A Sappy but Powerful Experiment

Here’s a fun little exercise I did with DaVinci. I was patting his neck and admiring his beauty. Part of me was wishing he’d hurry up and get over his deep-seated fears of things that sound weird, things that smell weird, things that move fast, things that move suddenly, things that are in the wrong place, people who he doesn’t recognize, people who sound weird, people who smell weird, people who move fast and so on and so on.

I changed my train of thought to take inventory of the ground we have gained. He lets me brush his mane, he lets me touch his ears, he can eat with his head down when I’m next to him. He always answers me when I call his name. He lets me trim his feet while he unrestrained. He can climb, spin and leap on and off of any pedestal put before him. He stands unhaltered while I put a saddle on his back. He lets Raleigh share his pile of hay. His eyes go half lid when I scratch his chest.

All of a sudden I felt my heart start to sing and then words became too powerful to stay in my heart and began softy flowing out of my mouth. They were:

You make me so very happy
I’m so glad you came into my life
You made me so very happy
You made me so very happy, baby (DaVinci)
I’m so glad you came
Into my life

All of a sudden DaVinci completely softened. I swear I could feel him saying: No one has ever said those things to me before. I don’t think I’ve ever made anyone happy in my life. It feels really good that I can make you happy.

Naturally being the sap I am, tears began to flow. I never once, before this, considered that a horse would care if it made me happy. I got the distinct feeling that it was one of the most important things I’ve ever relayed to DaVinci.

DaVinci is probably one of the most difficult horses on the planet because his brain is so full of hurt. His point of view is usually What horrible thing is going to happen to me next? And then I have the contrast with Raleigh, my young Clyde, who walks about saying What wonderful thing is going to happen next?

Because of DaVinci’s innate point of view, I think on some level he understands how difficult he is and no doubt can read the frustrating thoughts on the part of his handlers. So for him to be the recipient of my happy song, may have been the first time he was reading pure positive thoughts about himself. Judging by his reaction, he was feeling really good about it.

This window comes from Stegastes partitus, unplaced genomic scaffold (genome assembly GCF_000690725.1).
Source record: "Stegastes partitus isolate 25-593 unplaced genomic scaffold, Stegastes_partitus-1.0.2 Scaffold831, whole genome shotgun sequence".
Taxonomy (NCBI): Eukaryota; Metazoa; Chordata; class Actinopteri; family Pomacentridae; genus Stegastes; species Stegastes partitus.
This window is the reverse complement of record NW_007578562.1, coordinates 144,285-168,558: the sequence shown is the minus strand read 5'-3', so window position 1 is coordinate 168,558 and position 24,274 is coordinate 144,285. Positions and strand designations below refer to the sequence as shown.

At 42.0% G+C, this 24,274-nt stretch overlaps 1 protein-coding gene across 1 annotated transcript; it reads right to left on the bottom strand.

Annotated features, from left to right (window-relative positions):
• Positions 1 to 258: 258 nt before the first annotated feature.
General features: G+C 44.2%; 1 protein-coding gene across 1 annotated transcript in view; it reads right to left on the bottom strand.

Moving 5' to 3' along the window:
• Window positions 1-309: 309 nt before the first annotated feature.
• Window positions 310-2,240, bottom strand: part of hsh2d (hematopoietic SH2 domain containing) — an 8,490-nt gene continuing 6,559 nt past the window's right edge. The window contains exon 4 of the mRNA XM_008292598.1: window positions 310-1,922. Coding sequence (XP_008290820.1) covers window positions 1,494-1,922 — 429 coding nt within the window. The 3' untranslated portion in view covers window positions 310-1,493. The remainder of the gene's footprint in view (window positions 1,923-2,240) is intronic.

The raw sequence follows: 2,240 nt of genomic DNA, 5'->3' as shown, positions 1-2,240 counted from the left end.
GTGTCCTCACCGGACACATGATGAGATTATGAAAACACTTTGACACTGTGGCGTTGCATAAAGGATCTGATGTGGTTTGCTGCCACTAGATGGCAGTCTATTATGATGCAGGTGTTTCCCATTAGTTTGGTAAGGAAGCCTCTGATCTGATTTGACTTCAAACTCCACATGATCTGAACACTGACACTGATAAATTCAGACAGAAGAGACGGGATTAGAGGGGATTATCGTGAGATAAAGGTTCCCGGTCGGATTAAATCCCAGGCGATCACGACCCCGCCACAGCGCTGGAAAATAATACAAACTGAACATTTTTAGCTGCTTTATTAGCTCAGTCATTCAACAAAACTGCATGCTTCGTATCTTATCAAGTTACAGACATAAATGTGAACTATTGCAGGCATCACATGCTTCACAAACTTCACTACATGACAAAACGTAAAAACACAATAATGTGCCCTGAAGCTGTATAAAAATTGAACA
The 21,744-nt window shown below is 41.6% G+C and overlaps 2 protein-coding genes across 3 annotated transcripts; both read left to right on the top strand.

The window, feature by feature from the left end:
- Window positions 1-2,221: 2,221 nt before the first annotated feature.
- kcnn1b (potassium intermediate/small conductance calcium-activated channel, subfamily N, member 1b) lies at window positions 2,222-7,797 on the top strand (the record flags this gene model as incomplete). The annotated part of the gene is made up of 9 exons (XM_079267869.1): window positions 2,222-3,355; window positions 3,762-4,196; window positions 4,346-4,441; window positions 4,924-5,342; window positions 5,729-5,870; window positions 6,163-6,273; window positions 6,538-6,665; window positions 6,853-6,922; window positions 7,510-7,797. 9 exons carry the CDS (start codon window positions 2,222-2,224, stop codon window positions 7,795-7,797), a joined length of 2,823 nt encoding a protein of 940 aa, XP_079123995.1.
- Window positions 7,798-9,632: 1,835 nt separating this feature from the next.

So then I decided to quietly sing those lyrics to each of my horses. They all had the same reaction of becoming very soft and well, cuddly. (And it’s not because of my off pitch singing voice) I couldn’t make it through the entire chorus without my throat tightening and my eyes getting hot. As I’d say the words, images of all the wonderful things we do together flooded my thoughts. The power of all the good feelings surfacing at once nearly knocked me off my feet.

My experiment now, is to actively hold those You make me so very happy thoughts about DaVinci when I work with him. In the past, although I was using pure positive reinforcement and my actions were attraction-based, my thoughts of When will you become a normal horse? may have felt really bad to him and sabotaged my efforts and his progress.

I’m really excited to see if singing this little ditty during our training sessions brings about the change I think it will.

I’d love to know what happens to you when you sing this to your horses, your dogs, cats, and can you imagine, the humans in your life!

What if we sang this song to the difficulties in our lives? It sure changed my perspective by singing it to a difficult horse.

And wow,  just think if we sang it to ourselves every time we looked in the mirror?

You make me so very happy!

-Cheryl

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15 thoughts on “A Sappy but Powerful Experiment

  1. Somewhat on the same note (pun intended!), I have a very skittish foal, only two weeks old, that I hum to. Unfortunately mama stepped on her fetlock within 2 hours of birth and, while she should heal fine, there’s some doctoring to do and as gentle as I am, there is pain associated with the betadine scrub, bandaging, etc. The low pitch humming piques her interest and seems to calm her more than talking to her does.

    • What a lucky little foal to have you. I think your humming may be doing much more than calming the foal. Check out this excerpt by Simon Mitchell regarding Vibration Healing:

      Vibrational medicine interfaces with subtle energy fields that underly the functions of a physical body. It is based on the idea of resonant frequencies, similar to a tuned string on a musical instrument resonating with anything tuned to the same frequency, or an opera singer smashing a glass by singing at a certain pitch. Some sciences and philosophies have recognised vibrational elements as an important part of the universe. It is proving difficult to link these new sciences with the dogma of Western medicine. Even as long ago as 1928 Thomas Sugrue recognised vibrational elements at work in the human body: